Imagine waking up in the middle of the night with the burglar alarm blaring, your father cautiously walking by your room with a baseball bat, looking to protect his family, and your mother on the phone with the security company, trying to get the cops on premise. When I was ten years-old, this is the exact scene that was happening in my house, and it was the first time that I realized that others might want to cause harm to our family, and it was a vulnerable feeling.
The topic of security has been a significant trend in the IT industry as of late, and a few scary questions have come to mind. First, what are businesses doing to ensure that customers’ private information is safe? Can we trust that the current technology being used to secure our data is actually state-of-the-art? Is there a strategy in place to protect against possible breaches?
I have learned that protecting your private valuable and tangible possessions in a house is much more difficult than information on the Internet. For example, a house is a physical structure with minimal areas for possible point of entry. In this case, my father had wired the house with motion detectors, inserted bolt locks on the front and back entrances, and purchased a top-notch security system that linked directly into the police station to ward off any intruders. However, the Internet is an entirely different beast for consumers and businesses alike, and, as a fluid technology, there are numerous points of entry with which businesses are clearly struggling to manage.
In the recent May issue of InformationWeek, the magazine released its 2012 Strategic Security Survey, which technology companies use as a benchmark to understand the recent security trends in the market. The survey revealed that year-after-year, due to the adoption of emerging technologies; businesses are more likely to leave their infrastructure exposed to new forms of attack. Cloud Computing implementation and Big Data concepts have become the hot technology topics that have made major impacts on the way in which companies conduct business, and implementing these technologies into the data center is an entirely different set of challenges than the new technologies from previous years.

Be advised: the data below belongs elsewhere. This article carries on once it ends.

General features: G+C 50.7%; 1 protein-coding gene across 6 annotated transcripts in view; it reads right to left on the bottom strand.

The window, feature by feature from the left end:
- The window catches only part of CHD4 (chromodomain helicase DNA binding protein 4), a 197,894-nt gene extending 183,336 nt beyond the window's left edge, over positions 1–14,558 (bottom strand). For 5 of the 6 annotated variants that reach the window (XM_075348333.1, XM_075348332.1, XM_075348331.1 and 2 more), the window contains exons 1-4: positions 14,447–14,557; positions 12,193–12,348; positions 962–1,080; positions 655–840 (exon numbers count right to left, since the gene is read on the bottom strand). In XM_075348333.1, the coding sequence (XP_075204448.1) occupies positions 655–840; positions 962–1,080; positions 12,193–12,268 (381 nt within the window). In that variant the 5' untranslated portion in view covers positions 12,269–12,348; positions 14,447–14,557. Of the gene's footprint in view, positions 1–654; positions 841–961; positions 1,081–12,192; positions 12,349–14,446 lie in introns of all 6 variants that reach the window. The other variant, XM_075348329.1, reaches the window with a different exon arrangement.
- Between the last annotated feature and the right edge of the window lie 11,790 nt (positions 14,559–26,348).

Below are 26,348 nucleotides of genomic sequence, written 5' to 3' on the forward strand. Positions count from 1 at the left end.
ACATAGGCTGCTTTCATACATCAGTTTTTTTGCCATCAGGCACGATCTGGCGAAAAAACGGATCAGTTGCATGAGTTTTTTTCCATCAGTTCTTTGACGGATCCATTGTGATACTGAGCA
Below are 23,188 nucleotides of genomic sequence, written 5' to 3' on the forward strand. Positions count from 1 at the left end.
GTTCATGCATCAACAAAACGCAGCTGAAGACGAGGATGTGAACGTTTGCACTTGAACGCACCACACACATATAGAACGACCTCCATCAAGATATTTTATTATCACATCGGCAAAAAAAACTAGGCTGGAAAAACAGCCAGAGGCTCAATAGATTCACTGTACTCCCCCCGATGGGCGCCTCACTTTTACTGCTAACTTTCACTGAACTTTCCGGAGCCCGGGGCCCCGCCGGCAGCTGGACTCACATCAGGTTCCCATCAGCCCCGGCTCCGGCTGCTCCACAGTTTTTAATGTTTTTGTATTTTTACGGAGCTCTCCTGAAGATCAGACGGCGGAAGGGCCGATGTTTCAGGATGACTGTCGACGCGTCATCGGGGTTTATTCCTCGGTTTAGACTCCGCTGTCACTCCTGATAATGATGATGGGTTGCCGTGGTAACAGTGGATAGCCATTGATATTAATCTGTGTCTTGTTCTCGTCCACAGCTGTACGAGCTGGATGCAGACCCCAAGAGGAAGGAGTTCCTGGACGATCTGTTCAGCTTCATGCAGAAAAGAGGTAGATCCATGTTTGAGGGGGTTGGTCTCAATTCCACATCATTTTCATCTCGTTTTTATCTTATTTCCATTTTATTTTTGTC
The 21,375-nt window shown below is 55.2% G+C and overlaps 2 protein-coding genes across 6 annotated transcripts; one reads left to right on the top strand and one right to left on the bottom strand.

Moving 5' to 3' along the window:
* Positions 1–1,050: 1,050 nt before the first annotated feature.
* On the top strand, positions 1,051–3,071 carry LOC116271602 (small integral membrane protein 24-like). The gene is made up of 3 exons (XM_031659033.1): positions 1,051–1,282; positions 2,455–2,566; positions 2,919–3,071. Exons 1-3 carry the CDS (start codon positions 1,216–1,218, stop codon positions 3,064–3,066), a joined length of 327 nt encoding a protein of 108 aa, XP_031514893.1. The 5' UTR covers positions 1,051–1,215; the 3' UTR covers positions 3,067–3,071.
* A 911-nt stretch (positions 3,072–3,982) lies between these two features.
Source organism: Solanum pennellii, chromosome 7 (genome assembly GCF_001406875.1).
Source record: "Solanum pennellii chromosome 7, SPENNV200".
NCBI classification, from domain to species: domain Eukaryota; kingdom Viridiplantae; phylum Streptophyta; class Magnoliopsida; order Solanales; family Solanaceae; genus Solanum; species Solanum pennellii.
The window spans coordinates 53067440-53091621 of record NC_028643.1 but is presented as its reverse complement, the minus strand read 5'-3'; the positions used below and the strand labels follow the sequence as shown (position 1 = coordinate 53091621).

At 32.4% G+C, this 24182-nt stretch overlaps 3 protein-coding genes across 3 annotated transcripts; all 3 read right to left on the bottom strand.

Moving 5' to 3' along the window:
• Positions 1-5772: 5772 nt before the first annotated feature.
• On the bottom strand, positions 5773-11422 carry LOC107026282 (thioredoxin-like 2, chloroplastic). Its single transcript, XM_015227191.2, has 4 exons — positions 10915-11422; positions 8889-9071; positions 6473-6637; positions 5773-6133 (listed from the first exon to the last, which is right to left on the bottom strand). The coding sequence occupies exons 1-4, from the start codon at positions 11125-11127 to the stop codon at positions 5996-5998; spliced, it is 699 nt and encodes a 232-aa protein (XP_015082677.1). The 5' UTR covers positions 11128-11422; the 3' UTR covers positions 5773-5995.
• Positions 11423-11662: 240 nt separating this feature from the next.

For example, when trying to protect against threats to the cloud, it is imperative that there is a secure software development life cycle process. However, only one-third of the respondents to the InformationWeek survey were found to have a process in place. Additionally, as data continues to grow, up to 44 percent of IT directors fear they are at risk of losing information and sensitive data. In just in the past two weeks, hackers broke into LinkedIn and posted users’ passwords online, and a well-known group called LulzSec Group possibly broke into Twitter to accomplish the same feat!
The ability to secure all types of information is very difficult, and, as technology progresses, IT directors need to know how to handle any crisis, and calmly navigate and communicate with customers to solve any looming issues.
* Image from California State University Dominguez Hills